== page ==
Thomas Gray to Richard West, [20 and 21 May 1740]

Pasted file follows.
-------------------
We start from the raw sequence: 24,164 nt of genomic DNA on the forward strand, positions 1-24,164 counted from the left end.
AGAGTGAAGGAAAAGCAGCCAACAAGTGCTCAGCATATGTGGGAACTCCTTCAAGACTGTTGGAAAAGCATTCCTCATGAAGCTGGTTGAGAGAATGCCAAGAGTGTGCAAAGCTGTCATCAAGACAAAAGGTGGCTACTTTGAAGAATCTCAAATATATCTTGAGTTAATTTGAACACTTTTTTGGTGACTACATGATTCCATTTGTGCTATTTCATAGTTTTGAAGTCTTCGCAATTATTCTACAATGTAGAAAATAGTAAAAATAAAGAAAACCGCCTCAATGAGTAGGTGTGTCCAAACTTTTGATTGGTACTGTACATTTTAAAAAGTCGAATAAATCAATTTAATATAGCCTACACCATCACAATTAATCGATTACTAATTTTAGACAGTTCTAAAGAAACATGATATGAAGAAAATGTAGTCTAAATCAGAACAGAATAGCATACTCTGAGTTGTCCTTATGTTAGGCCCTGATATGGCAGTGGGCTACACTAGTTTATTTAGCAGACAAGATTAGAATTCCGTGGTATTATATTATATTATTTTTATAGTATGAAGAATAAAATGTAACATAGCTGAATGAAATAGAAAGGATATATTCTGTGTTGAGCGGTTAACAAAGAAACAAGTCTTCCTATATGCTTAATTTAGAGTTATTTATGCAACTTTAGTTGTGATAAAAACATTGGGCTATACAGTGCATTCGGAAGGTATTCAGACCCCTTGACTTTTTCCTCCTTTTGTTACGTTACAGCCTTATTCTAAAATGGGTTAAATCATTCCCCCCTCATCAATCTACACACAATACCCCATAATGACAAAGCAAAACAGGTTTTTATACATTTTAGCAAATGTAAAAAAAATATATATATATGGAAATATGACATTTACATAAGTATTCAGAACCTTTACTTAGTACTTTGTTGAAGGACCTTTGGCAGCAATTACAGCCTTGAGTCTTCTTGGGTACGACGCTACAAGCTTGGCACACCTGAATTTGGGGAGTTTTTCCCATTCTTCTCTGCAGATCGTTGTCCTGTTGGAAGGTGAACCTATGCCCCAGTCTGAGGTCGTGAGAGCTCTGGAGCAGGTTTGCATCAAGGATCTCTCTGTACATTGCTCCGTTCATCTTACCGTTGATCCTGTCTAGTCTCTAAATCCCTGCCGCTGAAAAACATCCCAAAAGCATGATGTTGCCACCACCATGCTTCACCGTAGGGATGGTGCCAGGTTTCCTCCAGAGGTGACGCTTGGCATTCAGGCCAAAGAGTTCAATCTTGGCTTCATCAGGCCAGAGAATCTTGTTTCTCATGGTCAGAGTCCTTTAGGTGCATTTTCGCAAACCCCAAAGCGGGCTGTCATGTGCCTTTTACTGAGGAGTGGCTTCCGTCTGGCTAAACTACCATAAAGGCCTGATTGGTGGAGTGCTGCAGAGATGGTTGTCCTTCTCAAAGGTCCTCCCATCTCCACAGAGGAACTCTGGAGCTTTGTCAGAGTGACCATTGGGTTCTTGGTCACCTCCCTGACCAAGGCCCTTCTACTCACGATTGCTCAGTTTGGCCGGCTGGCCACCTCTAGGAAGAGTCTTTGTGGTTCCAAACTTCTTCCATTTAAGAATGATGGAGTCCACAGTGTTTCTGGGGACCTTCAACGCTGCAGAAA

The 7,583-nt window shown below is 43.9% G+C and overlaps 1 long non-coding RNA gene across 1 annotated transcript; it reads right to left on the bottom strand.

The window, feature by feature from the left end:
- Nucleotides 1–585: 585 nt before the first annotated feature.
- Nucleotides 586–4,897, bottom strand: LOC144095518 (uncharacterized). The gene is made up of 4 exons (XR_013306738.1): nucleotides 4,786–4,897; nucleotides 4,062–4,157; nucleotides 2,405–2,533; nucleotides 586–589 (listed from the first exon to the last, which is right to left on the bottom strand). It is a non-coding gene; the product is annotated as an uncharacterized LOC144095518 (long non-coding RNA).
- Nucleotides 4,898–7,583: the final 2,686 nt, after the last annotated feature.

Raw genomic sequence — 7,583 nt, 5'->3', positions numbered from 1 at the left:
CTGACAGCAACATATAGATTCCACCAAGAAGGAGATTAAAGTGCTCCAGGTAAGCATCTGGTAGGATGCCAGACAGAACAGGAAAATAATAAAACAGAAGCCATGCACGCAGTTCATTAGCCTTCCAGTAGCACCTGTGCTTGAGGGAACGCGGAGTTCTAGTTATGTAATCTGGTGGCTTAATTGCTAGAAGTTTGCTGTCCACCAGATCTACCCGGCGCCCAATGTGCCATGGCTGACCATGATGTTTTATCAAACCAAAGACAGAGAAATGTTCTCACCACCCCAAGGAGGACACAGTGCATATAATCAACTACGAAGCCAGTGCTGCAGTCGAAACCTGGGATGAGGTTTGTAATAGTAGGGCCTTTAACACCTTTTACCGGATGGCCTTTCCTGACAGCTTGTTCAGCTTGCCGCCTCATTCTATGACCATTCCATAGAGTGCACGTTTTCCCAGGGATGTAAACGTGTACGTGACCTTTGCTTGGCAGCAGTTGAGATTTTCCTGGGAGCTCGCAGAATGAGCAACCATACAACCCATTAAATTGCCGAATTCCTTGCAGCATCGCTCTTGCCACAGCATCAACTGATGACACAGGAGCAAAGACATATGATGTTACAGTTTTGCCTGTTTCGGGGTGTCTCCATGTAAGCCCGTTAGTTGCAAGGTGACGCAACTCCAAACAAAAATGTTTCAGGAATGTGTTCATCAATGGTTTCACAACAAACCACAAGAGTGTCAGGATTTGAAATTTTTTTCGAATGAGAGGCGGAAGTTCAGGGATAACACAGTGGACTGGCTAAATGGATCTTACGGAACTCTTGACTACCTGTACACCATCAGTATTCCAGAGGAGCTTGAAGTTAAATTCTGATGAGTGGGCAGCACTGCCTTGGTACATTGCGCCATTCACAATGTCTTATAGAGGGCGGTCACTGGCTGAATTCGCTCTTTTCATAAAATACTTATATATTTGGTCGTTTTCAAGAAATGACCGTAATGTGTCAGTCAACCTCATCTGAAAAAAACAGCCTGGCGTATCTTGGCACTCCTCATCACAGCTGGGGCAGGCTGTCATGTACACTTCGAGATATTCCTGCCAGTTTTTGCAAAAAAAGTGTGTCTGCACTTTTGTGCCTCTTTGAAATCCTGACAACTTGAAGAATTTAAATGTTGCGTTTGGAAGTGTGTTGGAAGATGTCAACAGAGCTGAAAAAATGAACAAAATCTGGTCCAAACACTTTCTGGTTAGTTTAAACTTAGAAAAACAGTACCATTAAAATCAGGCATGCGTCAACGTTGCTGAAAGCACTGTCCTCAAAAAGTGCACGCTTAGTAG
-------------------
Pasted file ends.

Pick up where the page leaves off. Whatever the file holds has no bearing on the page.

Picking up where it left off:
This day being in the palace of his Highness the Duke of Modena, he laid his most serene commands upon me to write to Mr. West, and said he thought it for his glory, that I should draw up an inventory of all his most serene possessions for the said West's perusal.–Imprimis, a house, being in circumference a quarter of a mile, two feet and an inch; the said house containing the following particulars, to wit, a great room. Item, another great room; item, a bigger room; item, another room; item, a vast room; item, a sixth of the same; a seventh ditto; an eighth as before; a ninth as abovesaid; a tenth (see No. 1.); item, ten more such, besides twenty besides, which, not to be too particular, we shall pass over. The said rooms contain nine chairs, two tables, five stools, and a cricket. From whence we shall proceed to the garden, containing two millions of superfine laurel hedges, a clump of cypress trees, and half the river Teverone, that pisses into two thousand several chamberpots. Finis.–Dame Nature desired me to put in a list of her little goods and chattels, and, as they were small, to be very minute about them. She has built here three or four little mountains, and laid them out in an irregular semi-circle; from certain others behind, at a greater distance, she has drawn a canal, into which she has put a little river of hers, called Anio; she has cut a huge cleft between the two innermost of her four hills, and there she has left it to its own disposal; which she has no sooner done, but, like a heedless chit, it tumbles headlong down a declivity fifty feet perpendicular, breaks itself all to shatters, and is converted into a shower of rain, where the sun forms many a bow, red, green, blue and yellow. To get out of our metaphors without any further trouble, it is the most noble sight in the world. The weight of that quantity of waters, and the force they fall with, have worn the rocks they throw themselves among into a thousand irregular craggs, and to a vast depth. In this channel it goes boiling along with a mighty noise till it comes to another steep, where you see it a second time come roaring down (but first you must walk two miles farther) a greater height than before, but not with that quantity of waters; for by this time it has divided itself, being crossed and opposed by the rocks, into four several streams, each of which, in emulation of the great one, will tumble down too; and it does tumble down, but not from an equally elevated place; so that you have at one view all these cascades intermixed with groves of olive and little woods, the mountains rising behind them, and on the top of one (that which forms the extremity of one of the half-circle's horns) is seated the town itself. At the very extremity of that extremity, on the brink of the precipice, stands the Sybils' temple, the remains of a little rotunda, surrounded with its portico, above half of whose beautiful Corinthian pillars are still standing and entire; all this on one hand. On the other, the open Campagna of Rome, here and there a little castle on a hillock, and the city itself on the very brink of the horizon, indistinctly seen (being 18 miles off) except the dome of St. Peter's; which, if you look out of your window, wherever you are, I suppose, you can see. I did not tell you that a little below the first fall, on the side of the rock, and hanging over that torrent, are little ruins which they shew you for Horace's house, a curious situation to observe the